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    1. Bernie

      This article puts an unnecessarily negative spin on the changes made by the IDF. The headline gives the FALSE impression the the IDF went about deliberately killing the Gaza protesters.”Israeli army knew it was unnecessarily killing Gaza protesters in real time”

      Instead, the truth seems to be that, as as the IDF came to realize the unintended causes resulting from soldiers shooting protesters in the legs, they began to progressively “refine” the rules of engagement. Soldiers were instructed to aim lower on the legs, and even at the at the ankle.

      Does your editorial policy COMPEL you to always portray Israel in a bad light? Can you not aim for a bit more objectivity? more balance?

      Reply to Comment
      • Ben

        Aside from the fact that the army had no business firing lethal bullets as protest control, whatsoever, aside from that, read the observations of B’Tselem. The IDF made its changes at a relaxed, experimental, coldly “scientific,” unhurried pace. After it saw the results of its experiments, it “later” made a series of coldly gradated changes in anatomy targeted, as if these were not human beings they were shooting at. As if it was an experiment in a laboratory.
        Meanwhile, “No one bothered to change the orders, and the army continued to operate in a manner of trial and error, as if these were not real people who might be killed or wounded… People whose lives and the lives of their families have been destroyed forever.”
        No one bothered to change the orders with any alacrity. It is unimaginable that the IDF would have lacked alacrity had they been shooting at Jewish protesters, but that observation in itself has an absurd ring, because the IDF would, god forbid, never ever shoot at Jewish protesters, not at their bodies, their legs, their ankles, the tips of their toes, or the hair on their chinny chin chin.

        Reply to Comment
        • Ben

          Let me put this more simply: The IDF snipers, comfy behind berms with high powered weapons and telescopic sights, taking their time, started at the body, days later moved to the legs, later still to the ankles, in a slow, cold process of experimental elimination. That they did not start at the ankles, moving up, but started at the body, moving down, is a fact that speaks loudly all by itself. And even in the end, these laboratory scientists of maiming and killing human beings thought that shooting someone’s foot off and maiming her or him for life was just a fine thing to do to someone holding a sign protesting the occupation or serving as a medic–especially if that someone was “a leader or organizer” of the protest.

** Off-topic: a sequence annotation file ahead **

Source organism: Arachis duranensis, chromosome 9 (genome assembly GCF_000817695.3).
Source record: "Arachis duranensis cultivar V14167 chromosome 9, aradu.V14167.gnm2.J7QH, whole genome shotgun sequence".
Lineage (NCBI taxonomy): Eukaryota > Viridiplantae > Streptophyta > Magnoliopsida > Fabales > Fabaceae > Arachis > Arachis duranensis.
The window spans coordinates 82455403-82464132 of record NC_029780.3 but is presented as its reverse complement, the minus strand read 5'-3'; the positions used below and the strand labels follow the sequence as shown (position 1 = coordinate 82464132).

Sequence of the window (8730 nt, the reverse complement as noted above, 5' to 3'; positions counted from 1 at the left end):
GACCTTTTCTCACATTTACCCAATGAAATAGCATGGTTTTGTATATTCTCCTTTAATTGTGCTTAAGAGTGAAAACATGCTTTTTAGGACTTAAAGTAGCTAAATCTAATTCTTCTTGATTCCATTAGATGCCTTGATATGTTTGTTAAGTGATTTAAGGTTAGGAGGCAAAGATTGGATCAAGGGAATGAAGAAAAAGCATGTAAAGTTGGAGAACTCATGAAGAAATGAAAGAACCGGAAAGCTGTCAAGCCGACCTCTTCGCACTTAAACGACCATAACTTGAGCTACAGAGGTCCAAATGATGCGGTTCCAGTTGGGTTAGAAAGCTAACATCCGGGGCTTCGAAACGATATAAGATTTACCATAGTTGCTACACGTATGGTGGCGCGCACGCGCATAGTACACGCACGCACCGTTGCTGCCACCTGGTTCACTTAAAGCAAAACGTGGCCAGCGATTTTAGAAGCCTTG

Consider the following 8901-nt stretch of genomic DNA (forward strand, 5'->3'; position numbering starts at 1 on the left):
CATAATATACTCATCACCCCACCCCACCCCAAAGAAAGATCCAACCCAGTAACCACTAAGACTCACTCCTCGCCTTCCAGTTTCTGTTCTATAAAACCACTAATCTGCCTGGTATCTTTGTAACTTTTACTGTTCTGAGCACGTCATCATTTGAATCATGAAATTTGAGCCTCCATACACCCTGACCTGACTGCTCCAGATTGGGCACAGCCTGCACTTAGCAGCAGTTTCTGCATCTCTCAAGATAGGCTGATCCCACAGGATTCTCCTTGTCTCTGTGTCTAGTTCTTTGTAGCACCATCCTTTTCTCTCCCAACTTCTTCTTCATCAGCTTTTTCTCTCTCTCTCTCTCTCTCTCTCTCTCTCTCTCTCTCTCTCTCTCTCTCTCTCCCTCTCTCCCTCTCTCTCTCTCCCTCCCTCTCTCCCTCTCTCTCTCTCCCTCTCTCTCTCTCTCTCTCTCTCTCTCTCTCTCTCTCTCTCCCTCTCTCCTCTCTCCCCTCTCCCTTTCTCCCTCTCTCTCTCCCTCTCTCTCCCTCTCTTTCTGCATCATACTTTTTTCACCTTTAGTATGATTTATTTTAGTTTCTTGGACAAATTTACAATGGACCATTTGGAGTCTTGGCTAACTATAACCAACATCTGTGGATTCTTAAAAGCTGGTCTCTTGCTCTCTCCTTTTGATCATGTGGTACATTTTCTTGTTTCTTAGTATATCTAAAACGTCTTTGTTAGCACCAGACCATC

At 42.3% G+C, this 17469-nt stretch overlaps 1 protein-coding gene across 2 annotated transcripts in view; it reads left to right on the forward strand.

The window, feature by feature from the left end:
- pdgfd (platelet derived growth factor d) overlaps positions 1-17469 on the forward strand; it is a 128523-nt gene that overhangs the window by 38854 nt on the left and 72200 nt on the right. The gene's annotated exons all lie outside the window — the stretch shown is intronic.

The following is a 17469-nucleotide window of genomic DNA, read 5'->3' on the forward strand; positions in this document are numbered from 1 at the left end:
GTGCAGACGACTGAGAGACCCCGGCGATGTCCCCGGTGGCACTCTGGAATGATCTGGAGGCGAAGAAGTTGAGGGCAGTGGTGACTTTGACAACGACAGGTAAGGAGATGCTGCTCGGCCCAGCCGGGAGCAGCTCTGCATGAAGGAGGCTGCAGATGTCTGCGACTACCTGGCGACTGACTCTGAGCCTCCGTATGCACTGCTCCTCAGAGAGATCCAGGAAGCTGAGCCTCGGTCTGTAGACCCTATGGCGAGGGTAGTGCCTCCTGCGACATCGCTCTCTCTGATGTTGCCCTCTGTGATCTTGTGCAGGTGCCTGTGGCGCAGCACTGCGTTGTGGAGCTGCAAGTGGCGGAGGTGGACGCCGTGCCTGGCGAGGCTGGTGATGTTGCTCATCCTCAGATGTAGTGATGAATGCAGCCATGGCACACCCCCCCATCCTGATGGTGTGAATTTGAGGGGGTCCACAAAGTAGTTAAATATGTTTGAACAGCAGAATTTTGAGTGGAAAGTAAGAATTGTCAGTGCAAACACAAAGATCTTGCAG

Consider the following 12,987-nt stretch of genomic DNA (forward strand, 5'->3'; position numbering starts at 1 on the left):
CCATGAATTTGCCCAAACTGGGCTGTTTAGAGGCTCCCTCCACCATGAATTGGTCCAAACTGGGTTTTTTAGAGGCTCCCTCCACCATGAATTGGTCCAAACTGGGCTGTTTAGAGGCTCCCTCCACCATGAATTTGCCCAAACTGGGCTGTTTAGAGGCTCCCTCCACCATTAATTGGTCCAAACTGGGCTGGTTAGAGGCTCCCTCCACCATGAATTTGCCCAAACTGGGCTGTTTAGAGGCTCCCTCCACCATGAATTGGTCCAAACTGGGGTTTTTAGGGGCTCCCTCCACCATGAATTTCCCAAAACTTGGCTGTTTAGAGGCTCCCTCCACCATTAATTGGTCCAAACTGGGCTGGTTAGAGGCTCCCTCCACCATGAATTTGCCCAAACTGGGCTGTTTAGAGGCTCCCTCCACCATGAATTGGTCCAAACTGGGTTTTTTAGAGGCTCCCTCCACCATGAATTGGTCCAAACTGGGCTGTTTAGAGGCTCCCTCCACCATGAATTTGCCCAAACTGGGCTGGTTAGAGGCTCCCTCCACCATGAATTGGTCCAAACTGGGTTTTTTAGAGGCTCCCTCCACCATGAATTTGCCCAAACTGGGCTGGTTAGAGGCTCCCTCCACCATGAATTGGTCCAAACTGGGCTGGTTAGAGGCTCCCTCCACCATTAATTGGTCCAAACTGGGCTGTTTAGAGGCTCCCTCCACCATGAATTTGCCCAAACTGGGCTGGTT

Israel does not tolerate any protest, violent or non-violent, and it moves especially quickly against non-violent protest, extinguishing it or converting it to violence on purpose, then blames the other side when the protests turn violent, the aim all along so that it can let its army loose.

          Reply to Comment
    2. Carlo

      And what was the attitude of the Israeli ‘Peace Now’ movement to the gunning down of civilian demonstrators? Peace Now simply endorsed the position of the military that the protestors were manipulated by Hamas and therefore constituted legitimate targets.

      In other words Peace Now accepts the death penalty as an acceptable response to the expression of a political opinion!

      The word ‘Peace’ in their title has come to mean the peace of the graveyard.

      Reply to Comment
    3. itshak Gordine

      Hamas today banned its protest participants at the Israeli border from wielding swastikas. Well, well, I thought it was peaceful protest marches devoid of racism. The Hamas terrorists probably understood that this made a very bad impression. Maybe it made the Israeli leftists feel uncomfortable ..

      Reply to Comment
      • Ben

        You can’t have it both ways, Halevy. Hamas leadership has clearly stated the struggle is against the occupation not Jews. And disavowed rogue member statements to the contrary. And put a stop to the swastikas by the rabble. When was the last time Netanhayu and Shaked et al. put a stop to the blatantly extremist, hate-filled, racist statements of the settler rabble, the rabbis, and the leaders such as Smotrich, Marzel, Ben Ari, Lior, Ben Gvir, and Gopstein? In fact, Netanyahu invited Otzma Yehudit into the tent and struck a cozy pact with it.
        You have no leg to stand on.

        Reply to Comment